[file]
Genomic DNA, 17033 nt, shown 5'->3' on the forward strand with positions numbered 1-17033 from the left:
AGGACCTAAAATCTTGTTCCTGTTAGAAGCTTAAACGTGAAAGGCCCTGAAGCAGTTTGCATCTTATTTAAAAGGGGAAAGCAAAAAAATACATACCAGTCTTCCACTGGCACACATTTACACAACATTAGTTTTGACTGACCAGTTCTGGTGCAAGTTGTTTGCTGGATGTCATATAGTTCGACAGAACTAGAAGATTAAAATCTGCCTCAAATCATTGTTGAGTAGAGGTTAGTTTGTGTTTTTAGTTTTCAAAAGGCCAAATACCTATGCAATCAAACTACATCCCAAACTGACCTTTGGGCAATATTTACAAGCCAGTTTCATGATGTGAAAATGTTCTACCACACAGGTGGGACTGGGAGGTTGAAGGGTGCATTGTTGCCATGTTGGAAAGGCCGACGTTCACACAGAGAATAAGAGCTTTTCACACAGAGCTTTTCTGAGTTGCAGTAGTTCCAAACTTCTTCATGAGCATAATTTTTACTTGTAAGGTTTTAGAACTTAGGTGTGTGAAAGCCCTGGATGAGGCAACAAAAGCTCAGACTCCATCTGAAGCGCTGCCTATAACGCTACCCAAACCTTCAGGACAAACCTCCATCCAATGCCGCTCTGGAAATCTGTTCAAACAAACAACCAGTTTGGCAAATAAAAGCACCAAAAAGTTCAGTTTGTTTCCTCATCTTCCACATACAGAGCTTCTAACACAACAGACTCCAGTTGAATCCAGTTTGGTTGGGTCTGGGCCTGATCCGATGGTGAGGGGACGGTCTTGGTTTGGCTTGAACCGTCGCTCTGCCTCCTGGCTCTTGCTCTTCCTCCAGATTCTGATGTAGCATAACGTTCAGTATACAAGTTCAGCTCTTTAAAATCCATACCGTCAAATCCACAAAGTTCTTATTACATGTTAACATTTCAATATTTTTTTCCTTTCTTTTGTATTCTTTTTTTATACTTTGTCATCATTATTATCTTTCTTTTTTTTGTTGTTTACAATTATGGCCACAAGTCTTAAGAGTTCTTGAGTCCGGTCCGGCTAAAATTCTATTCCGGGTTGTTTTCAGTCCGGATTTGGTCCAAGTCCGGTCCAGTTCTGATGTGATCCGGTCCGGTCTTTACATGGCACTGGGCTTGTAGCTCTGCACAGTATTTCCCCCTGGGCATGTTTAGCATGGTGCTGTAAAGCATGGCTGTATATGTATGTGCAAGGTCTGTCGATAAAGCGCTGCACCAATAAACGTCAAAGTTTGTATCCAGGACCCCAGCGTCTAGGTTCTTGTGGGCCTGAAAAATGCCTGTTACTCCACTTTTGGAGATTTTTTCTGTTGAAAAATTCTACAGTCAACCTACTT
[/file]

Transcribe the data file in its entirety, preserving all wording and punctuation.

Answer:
Genomic DNA, 17033 nt, shown 5'->3' on the forward strand with positions numbered 1-17033 from the left:
AGGACCTAAAATCTTGTTCCTGTTAGAAGCTTAAACGTGAAAGGCCCTGAAGCAGTTTGCATCTTATTTAAAAGGGGAAAGCAAAAAAATACATACCAGTCTTCCACTGGCACACATTTACACAACATTAGTTTTGACTGACCAGTTCTGGTGCAAGTTGTTTGCTGGATGTCATATAGTTCGACAGAACTAGAAGATTAAAATCTGCCTCAAATCATTGTTGAGTAGAGGTTAGTTTGTGTTTTTAGTTTTCAAAAGGCCAAATACCTATGCAATCAAACTACATCCCAAACTGACCTTTGGGCAATATTTACAAGCCAGTTTCATGATGTGAAAATGTTCTACCACACAGGTGGGACTGGGAGGTTGAAGGGTGCATTGTTGCCATGTTGGAAAGGCCGACGTTCACACAGAGAATAAGAGCTTTTCACACAGAGCTTTTCTGAGTTGCAGTAGTTCCAAACTTCTTCATGAGCATAATTTTTACTTGTAAGGTTTTAGAACTTAGGTGTGTGAAAGCCCTGGATGAGGCAACAAAAGCTCAGACTCCATCTGAAGCGCTGCCTATAACGCTACCCAAACCTTCAGGACAAACCTCCATCCAATGCCGCTCTGGAAATCTGTTCAAACAAACAACCAGTTTGGCAAATAAAAGCACCAAAAAGTTCAGTTTGTTTCCTCATCTTCCACATACAGAGCTTCTAACACAACAGACTCCAGTTGAATCCAGTTTGGTTGGGTCTGGGCCTGATCCGATGGTGAGGGGACGGTCTTGGTTTGGCTTGAACCGTCGCTCTGCCTCCTGGCTCTTGCTCTTCCTCCAGATTCTGATGTAGCATAACGTTCAGTATACAAGTTCAGCTCTTTAAAATCCATACCGTCAAATCCACAAAGTTCTTATTACATGTTAACATTTCAATATTTTTTTCCTTTCTTTTGTATTCTTTTTTTATACTTTGTCATCATTATTATCTTTCTTTTTTTTGTTGTTTACAATTATGGCCACAAGTCTTAAGAGTTCTTGAGTCCGGTCCGGCTAAAATTCTATTCCGGGTTGTTTTCAGTCCGGATTTGGTCCAAGTCCGGTCCAGTTCTGATGTGATCCGGTCCGGTCTTTACATGGCACTGGGCTTGTAGCTCTGCACAGTATTTCCCCCTGGGCATGTTTAGCATGGTGCTGTAAAGCATGGCTGTATATGTATGTGCAAGGTCTGTCGATAAAGCGCTGCACCAATAAACGTCAAAGTTTGTATCCAGGACCCCAGCGTCTAGGTTCTTGTGGGCCTGAAAAATGCCTGTTACTCCACTTTTGGAGATTTTTTCTGTTGAAAAATTCTACAGTCAACCTACTT